2:42pm Wednesday 5th February 2014
By Fraser Watson
IMPULSIVE, innovative, aggressive, disruptive.
Just some of the terms used to describe England’s all time leading run scorer Kevin Pietersen since he exploded onto the World stage in late 2004.
But irrespective of anyone’s opinion, few can deny that when the ECB officials informed the 33-year-old on Tuesday he was no longer required by his country, they brought the curtain down on one of the more colourful international cricket careers.
At this stage, their decision appears questionable. An official statement that read – “The time is right to rebuild not only the team but also the team ethic,” - hints that disciplinary issues, and not performance, were the catalyst for Pietersen’s downfall.
However, it’s a statement that leaves more questions than answers, and a host of supporters and former players have been entirely justified in calling for a full explanation.
There are many who feel he has become all too easy a scapegoat for England’s failings down under this winter. In truth, he was below par, a series of rash dismissals and an apparent refusal to accept that his domineering power, so long the scourge of international bowlers, was on the wane. But despite this, he finished the series as England’s top run scorer, and was hardly alone in his failings.
Indeed, if the emphasis really is now on rebuilding and ‘wiping the slate clean’ after the Ashes, then the position of captain Alastair Cook, seemingly influential in the decision to axe Pietersen, is borderline untenable.
Furthermore, the build up to the Twenty20 World Cup (which begins in Bangladesh next month), is not the time to discard your best performer and start ‘rebuilding.’
Regardless, Pietersen’s place in history will now, in keeping with his whole career, ferociously divide opinion.
His achievements in an England shirt cannot be ignored – 32 international centuries and more than 13,500 runs emphasise that.
At his best he was mercurial. Innovative and powerful, he would force sides to alter bowling and fielding plans to try and contain him. His ability to pick a ball from outside off stump and hammer it through the on-side would leave even the World’s best, the most notable example being Glenn McGrath during the 2005 and 2006/2007 Ashes series, looking helpless. Indeed, it was after that latter series, which Australia won 5-0, that Adam Gilchrist said that despite the home side’s dominance, there was always anxiety amongst the ranks until they had the wicket of Pietersen.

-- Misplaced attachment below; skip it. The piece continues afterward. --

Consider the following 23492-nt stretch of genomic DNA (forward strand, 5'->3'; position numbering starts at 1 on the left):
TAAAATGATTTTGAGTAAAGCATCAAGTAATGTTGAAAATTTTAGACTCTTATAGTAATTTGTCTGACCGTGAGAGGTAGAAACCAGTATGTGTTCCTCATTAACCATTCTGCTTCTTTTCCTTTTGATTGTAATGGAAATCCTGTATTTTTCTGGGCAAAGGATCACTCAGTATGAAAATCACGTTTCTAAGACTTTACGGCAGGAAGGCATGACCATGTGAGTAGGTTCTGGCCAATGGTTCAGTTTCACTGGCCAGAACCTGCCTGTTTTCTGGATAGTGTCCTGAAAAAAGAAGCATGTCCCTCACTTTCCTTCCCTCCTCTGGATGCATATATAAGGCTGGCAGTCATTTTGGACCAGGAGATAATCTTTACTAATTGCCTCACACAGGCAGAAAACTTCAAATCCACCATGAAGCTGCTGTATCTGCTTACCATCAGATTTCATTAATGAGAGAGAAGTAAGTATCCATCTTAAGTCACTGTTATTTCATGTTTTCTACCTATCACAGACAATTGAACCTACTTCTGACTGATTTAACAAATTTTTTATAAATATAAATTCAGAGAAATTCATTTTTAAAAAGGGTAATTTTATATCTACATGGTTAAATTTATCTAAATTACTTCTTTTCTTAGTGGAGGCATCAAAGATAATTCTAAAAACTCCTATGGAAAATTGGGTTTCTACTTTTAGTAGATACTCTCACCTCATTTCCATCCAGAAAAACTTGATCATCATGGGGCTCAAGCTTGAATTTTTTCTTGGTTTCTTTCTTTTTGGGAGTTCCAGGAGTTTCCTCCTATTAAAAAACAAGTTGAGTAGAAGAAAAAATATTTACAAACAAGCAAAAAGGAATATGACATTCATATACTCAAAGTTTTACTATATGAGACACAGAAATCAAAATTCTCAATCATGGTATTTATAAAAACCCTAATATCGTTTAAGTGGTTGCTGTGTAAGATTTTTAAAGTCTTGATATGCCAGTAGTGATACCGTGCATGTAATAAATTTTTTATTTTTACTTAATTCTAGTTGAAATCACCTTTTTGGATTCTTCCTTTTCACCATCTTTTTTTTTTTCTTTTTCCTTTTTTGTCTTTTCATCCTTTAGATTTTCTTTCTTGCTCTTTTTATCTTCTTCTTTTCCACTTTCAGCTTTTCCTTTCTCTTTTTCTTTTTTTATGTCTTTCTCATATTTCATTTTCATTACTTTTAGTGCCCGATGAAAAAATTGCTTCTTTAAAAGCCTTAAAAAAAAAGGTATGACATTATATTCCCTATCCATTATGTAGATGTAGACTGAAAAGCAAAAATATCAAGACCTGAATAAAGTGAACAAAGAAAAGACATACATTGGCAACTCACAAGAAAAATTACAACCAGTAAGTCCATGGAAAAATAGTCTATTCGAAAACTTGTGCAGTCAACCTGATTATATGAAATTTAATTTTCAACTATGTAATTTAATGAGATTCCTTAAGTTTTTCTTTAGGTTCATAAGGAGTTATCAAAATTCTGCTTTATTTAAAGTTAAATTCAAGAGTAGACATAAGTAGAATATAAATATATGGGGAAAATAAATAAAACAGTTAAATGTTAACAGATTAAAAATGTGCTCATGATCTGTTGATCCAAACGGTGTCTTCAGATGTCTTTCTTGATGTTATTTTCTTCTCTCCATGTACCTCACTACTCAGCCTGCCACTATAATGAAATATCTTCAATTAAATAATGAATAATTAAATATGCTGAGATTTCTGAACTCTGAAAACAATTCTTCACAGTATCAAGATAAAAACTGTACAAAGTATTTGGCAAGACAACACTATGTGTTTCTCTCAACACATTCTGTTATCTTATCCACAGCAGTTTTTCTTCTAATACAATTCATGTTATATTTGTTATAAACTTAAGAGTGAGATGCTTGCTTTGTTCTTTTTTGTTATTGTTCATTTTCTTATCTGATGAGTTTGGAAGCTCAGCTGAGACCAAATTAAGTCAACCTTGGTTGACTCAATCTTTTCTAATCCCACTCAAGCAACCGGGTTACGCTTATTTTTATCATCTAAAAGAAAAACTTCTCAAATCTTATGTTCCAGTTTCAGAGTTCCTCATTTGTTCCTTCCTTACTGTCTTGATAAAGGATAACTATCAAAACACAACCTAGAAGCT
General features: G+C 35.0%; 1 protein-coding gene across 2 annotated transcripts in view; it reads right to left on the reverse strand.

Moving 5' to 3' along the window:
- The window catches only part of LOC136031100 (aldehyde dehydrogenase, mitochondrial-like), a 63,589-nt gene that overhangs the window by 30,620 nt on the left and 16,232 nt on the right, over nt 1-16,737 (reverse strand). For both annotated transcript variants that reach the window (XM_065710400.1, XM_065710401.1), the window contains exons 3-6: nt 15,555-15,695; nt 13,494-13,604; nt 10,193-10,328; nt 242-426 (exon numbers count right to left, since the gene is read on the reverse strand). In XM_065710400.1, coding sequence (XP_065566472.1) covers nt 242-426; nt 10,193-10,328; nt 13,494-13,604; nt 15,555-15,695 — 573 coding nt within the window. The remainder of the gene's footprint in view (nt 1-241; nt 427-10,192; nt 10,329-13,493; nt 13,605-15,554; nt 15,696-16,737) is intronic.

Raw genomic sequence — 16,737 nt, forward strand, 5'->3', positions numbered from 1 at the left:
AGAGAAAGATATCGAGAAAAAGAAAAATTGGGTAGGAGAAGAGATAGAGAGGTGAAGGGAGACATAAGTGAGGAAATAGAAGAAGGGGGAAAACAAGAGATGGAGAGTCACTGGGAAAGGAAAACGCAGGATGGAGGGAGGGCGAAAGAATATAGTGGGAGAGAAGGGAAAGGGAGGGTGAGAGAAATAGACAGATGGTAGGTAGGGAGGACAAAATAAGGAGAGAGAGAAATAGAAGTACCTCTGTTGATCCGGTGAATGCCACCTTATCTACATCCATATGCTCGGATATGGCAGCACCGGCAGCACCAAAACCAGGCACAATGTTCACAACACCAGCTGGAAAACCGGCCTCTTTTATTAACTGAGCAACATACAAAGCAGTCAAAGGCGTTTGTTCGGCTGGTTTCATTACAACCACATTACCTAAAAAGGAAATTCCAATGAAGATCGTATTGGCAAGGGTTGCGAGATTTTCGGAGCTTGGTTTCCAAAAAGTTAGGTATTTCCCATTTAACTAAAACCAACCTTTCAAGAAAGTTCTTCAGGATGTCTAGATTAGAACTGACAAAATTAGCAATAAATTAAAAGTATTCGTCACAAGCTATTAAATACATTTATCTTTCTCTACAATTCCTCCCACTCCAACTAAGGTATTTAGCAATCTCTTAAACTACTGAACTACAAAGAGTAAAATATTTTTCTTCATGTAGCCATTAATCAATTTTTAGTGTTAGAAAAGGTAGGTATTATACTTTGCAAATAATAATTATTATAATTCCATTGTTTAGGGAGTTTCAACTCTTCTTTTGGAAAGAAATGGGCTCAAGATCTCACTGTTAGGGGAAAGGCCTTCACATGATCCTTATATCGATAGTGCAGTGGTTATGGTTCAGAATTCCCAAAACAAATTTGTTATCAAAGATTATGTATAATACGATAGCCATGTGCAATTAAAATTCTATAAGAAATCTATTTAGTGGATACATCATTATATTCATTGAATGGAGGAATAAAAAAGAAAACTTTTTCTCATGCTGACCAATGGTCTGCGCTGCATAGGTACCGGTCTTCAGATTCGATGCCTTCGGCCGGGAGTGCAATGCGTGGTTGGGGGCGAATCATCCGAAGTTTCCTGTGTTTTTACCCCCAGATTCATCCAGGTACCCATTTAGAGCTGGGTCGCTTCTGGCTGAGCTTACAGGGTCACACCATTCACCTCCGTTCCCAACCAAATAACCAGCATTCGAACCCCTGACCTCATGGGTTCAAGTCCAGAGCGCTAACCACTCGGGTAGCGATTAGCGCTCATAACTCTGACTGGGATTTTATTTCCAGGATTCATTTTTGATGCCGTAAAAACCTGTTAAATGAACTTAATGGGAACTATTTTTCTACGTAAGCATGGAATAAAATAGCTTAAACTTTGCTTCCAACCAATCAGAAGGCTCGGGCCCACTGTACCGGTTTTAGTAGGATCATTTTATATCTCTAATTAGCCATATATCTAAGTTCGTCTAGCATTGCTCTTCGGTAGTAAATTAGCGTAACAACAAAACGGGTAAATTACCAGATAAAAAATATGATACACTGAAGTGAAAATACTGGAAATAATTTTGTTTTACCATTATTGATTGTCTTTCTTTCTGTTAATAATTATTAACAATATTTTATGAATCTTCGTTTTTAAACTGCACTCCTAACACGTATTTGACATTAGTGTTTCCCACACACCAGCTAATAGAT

There was no doubting his self belief, and he was often perceived as arrogant and egotistical by critics. But it was thus that allowed him to play with the attacking and care free nature which made him box office material across the globe.
However, all too often, his flamboyance brought about his downfall. With Pietersen you always felt he was on the verge of a big innings – but by the same token, a soft dismissal never seemed far away.
Even in one of his most famous knocks, his 158 at the Oval in 2005 which saw England regain the Ashes for the first time 1987, it is easy to overlook the fact he was dropped on three occasions along the way.
His refusal to be contained for long periods would consistently see him throw his wicket away. A gritty century at Old Trafford in the summer, which went along way to saving the third Ashes test for England, was evidence he had the ability to play with patience. But his tendency to get out at crucial times, combined with the now tedious excuse of ‘it’s just the way I play’ – irked many.
Sadly, if there was one innings that epitomised Pietersen’s career, it came at Edgbaston in the third test of the England v South Africa series in 2008.
England trailed by 83 after the first innings, but in their second were 219-4, with Pietersen playing superbly on 94 not out off 135 balls. In commentary, Michael Atherton famously remarked that he had the game ‘in the palm of his hand’ – before Pietersen, in an attempt to bring up his century with a six, needlessly charged down the track to Paul Harris and was caught by AB De Villiers in the field. England subsequently lost the test match, and with it the series.
It was vintage ‘KP’ – a destructive yet entertaining innings, 13 boundaries, all ended prematurely with a needless dismissal.
It is such moments that will see him fall short of the legendary status you sense he craved.
Of course, opinions on his ability will be masked by the controversies that plagued him throughout his career – the ill fated England captaincy, the fallout with Andrew Strauss, and the ‘reintegration process’ to name but a few.
Therefore, it is easy to overlook his achievements with the bat but his country will miss him, and miss him badly.
An England great yes, but an all time great, no.
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